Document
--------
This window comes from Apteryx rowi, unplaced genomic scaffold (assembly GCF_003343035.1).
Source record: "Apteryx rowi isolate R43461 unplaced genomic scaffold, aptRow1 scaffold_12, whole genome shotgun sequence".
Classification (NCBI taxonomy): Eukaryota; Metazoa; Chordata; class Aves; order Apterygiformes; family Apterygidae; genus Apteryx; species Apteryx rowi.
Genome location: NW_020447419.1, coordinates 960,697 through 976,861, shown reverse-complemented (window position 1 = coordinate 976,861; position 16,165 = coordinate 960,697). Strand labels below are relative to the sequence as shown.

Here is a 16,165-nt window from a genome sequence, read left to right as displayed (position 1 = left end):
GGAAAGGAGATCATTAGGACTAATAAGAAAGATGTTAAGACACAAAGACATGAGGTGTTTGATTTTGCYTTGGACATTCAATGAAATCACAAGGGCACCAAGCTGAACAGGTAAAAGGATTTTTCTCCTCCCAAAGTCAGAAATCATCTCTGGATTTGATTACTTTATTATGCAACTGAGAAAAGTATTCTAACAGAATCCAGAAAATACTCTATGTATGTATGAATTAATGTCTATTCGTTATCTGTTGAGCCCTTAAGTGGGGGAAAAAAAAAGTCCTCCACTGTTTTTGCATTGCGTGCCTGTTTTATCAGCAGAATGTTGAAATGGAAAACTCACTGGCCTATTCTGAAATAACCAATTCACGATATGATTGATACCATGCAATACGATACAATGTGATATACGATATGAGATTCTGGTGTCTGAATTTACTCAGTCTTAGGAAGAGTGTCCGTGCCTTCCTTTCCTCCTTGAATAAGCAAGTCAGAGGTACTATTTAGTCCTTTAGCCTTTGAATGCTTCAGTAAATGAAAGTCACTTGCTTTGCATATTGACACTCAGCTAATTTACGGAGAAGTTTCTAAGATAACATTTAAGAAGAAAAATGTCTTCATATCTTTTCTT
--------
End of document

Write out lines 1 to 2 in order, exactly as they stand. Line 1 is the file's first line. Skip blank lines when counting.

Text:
This window comes from Apteryx rowi, unplaced genomic scaffold (assembly GCF_003343035.1).
Source record: "Apteryx rowi isolate R43461 unplaced genomic scaffold, aptRow1 scaffold_12, whole genome shotgun sequence".